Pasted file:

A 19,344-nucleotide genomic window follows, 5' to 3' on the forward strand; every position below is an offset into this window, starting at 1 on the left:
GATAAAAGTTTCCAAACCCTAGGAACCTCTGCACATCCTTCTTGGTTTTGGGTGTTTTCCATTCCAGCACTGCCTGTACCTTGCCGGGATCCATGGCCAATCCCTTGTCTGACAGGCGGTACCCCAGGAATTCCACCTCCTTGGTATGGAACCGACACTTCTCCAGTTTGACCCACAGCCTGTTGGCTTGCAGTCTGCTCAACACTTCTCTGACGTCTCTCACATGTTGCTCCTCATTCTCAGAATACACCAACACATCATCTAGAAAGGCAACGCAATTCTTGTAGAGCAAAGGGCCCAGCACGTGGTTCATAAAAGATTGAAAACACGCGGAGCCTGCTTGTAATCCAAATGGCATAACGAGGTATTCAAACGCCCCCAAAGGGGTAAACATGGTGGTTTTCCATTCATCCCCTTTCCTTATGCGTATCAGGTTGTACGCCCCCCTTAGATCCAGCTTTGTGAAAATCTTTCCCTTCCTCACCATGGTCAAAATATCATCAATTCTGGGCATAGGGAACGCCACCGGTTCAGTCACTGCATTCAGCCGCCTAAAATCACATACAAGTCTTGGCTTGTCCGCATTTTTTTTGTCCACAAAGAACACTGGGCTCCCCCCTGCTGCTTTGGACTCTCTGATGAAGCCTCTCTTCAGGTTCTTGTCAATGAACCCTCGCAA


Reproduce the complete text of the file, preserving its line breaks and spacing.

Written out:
A 19,344-nucleotide genomic window follows, 5' to 3' on the forward strand; every position below is an offset into this window, starting at 1 on the left:
GATAAAAGTTTCCAAACCCTAGGAACCTCTGCACATCCTTCTTGGTTTTGGGTGTTTTCCATTCCAGCACTGCCTGTACCTTGCCGGGATCCATGGCCAATCCCTTGTCTGACAGGCGGTACCCCAGGAATTCCACCTCCTTGGTATGGAACCGACACTTCTCCAGTTTGACCCACAGCCTGTTGGCTTGCAGTCTGCTCAACACTTCTCTGACGTCTCTCACATGTTGCTCCTCATTCTCAGAATACACCAACACATCATCTAGAAAGGCAACGCAATTCTTGTAGAGCAAAGGGCCCAGCACGTGGTTCATAAAAGATTGAAAACACGCGGAGCCTGCTTGTAATCCAAATGGCATAACGAGGTATTCAAACGCCCCCAAAGGGGTAAACATGGTGGTTTTCCATTCATCCCCTTTCCTTATGCGTATCAGGTTGTACGCCCCCCTTAGATCCAGCTTTGTGAAAATCTTTCCCTTCCTCACCATGGTCAAAATATCATCAATTCTGGGCATAGGGAACGCCACCGGTTCAGTCACTGCATTCAGCCGCCTAAAATCACATACAAGTCTTGGCTTGTCCGCATTTTTTTTGTCCACAAAGAACACTGGGCTCCCCCCTGCTGCTTTGGACTCTCTGATGAAGCCTCTCTTCAGGTTCTTGTCAATGAACCCTCGCAA